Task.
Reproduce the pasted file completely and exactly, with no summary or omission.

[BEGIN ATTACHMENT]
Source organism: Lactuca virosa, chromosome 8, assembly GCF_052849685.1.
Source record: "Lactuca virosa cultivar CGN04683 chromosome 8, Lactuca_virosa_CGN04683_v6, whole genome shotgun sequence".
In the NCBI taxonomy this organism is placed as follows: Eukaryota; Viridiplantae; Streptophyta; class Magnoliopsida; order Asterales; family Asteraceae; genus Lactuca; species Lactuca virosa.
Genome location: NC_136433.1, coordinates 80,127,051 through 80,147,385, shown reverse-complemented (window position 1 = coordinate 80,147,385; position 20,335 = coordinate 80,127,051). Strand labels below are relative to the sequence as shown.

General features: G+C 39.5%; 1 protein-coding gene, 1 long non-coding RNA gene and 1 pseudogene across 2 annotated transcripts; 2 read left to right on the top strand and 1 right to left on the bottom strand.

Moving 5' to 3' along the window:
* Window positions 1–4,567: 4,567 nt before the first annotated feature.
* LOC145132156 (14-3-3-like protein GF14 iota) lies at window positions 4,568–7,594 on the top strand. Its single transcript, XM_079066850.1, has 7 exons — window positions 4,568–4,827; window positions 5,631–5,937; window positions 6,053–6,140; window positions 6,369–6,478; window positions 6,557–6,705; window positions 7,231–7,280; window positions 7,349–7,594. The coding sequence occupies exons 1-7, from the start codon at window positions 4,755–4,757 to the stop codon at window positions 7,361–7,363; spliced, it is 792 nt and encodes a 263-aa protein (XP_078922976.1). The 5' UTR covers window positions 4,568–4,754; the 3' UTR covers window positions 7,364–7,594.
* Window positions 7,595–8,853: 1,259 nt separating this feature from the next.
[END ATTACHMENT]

Source organism: Lactuca virosa, chromosome 8, assembly GCF_052849685.1.
Source record: "Lactuca virosa cultivar CGN04683 chromosome 8, Lactuca_virosa_CGN04683_v6, whole genome shotgun sequence".
In the NCBI taxonomy this organism is placed as follows: Eukaryota; Viridiplantae; Streptophyta; class Magnoliopsida; order Asterales; family Asteraceae; genus Lactuca; species Lactuca virosa.
Genome location: NC_136433.1, coordinates 80,127,051 through 80,147,385, shown reverse-complemented (window position 1 = coordinate 80,147,385; position 20,335 = coordinate 80,127,051). Strand labels below are relative to the sequence as shown.

General features: G+C 39.5%; 1 protein-coding gene, 1 long non-coding RNA gene and 1 pseudogene across 2 annotated transcripts; 2 read left to right on the top strand and 1 right to left on the bottom strand.

Moving 5' to 3' along the window:
* Window positions 1–4,567: 4,567 nt before the first annotated feature.
* LOC145132156 (14-3-3-like protein GF14 iota) lies at window positions 4,568–7,594 on the top strand. Its single transcript, XM_079066850.1, has 7 exons — window positions 4,568–4,827; window positions 5,631–5,937; window positions 6,053–6,140; window positions 6,369–6,478; window positions 6,557–6,705; window positions 7,231–7,280; window positions 7,349–7,594. The coding sequence occupies exons 1-7, from the start codon at window positions 4,755–4,757 to the stop codon at window positions 7,361–7,363; spliced, it is 792 nt and encodes a 263-aa protein (XP_078922976.1). The 5' UTR covers window positions 4,568–4,754; the 3' UTR covers window positions 7,364–7,594.
* Window positions 7,595–8,853: 1,259 nt separating this feature from the next.